Brandon Webb is a former Navy SEAL, and worked as a Special Operations intelligence & security specialist in Iraq during 2006-07. He is also author of the New York Times Best Seller, The Red Circle. Used with permission.
Other Links of Interest Re: Aurora
- Methodist Church politicizes Aurora deaths, attacks NRA, calls for gun bans
The national United Methodist Church didn’t just call for prayer after the recent cinema shootings. Instead, the United Methodist Church’s General Board of Church & Society stepped up on the bodies of the dead and wounded in Colorado to call for a range of gun-control measures — including banning all handguns — as a result of the Aurora shooting. James E. Winkler, General Secretary, General Board of Church & Society, and Bill Mefford, Director of Civil & Human Rights, General Board of Church & Society, are the signatories to an anti-gun political-action document posted on the national Methodist website. The GBCS Statement on Aurora, Colo., Shootings calls for instituting background checks on all gun sales, including at gun shows; limiting bulk sales of guns intended to be illegally resold; and reinstating the ban on sale of military assault weapons to civilians. Do Methodist lay people know that an aggressively anti-gun Methodist Church General Board of Church & Society is trying to ban handguns and semi-auto rifles in response to The Joker shootings?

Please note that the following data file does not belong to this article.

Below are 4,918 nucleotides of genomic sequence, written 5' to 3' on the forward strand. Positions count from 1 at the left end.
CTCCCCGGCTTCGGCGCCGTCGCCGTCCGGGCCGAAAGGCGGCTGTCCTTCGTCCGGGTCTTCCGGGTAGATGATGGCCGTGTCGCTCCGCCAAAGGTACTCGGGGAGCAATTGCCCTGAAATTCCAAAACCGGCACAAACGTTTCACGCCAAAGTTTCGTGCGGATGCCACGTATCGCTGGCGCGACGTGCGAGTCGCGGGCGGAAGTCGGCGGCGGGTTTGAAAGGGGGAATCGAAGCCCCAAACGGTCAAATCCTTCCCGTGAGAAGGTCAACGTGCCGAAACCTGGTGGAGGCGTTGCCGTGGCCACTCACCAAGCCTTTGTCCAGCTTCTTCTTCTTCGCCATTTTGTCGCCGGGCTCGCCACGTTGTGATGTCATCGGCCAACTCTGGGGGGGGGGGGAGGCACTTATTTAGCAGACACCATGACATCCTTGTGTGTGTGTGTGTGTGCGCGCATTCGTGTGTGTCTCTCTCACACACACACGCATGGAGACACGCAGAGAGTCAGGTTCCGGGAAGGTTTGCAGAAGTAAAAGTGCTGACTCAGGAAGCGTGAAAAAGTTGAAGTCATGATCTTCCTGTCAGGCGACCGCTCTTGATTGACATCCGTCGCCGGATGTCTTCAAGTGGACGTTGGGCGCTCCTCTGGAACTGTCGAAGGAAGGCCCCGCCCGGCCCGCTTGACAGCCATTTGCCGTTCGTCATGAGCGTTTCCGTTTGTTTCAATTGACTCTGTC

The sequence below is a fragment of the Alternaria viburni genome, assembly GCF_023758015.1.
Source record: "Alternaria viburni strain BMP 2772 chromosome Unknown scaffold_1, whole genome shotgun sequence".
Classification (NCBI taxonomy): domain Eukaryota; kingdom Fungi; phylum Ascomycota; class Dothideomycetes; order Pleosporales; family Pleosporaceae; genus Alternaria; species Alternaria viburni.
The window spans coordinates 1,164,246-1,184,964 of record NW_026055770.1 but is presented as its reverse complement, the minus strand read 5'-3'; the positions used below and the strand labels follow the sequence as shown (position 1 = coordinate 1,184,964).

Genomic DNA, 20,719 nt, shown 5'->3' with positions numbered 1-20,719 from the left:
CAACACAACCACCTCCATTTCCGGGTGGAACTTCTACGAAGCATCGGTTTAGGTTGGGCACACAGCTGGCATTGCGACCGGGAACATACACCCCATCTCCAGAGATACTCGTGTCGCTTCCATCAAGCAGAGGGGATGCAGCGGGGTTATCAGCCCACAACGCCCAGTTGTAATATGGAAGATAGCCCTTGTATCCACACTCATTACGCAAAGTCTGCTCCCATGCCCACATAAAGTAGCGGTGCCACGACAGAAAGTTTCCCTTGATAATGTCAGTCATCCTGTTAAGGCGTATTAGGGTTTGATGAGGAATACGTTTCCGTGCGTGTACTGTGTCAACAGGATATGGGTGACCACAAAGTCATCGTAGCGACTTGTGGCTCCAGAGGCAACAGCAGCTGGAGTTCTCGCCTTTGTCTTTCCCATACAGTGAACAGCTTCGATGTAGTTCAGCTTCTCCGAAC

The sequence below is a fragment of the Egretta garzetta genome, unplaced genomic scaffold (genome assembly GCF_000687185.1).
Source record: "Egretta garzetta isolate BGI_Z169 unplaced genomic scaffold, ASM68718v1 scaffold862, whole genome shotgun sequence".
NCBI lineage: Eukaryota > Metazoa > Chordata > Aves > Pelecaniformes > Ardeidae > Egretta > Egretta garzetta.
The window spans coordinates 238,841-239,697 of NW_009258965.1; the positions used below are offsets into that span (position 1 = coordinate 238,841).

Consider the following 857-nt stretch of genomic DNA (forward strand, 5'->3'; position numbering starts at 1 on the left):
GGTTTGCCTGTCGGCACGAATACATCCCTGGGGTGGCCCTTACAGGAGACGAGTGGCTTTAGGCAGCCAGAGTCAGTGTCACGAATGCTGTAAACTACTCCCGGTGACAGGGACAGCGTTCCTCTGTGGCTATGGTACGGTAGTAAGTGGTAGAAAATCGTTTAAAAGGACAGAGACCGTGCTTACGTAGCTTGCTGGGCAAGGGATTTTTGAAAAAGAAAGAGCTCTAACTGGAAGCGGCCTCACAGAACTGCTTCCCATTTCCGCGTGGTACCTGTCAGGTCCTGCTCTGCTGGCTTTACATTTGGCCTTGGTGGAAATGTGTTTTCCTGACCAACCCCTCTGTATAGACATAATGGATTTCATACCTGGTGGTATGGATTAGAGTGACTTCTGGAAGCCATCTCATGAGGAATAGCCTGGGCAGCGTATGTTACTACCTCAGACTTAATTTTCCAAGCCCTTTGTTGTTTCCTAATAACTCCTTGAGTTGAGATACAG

- JPFO open letter to The Wisconsin Jewish Chronicle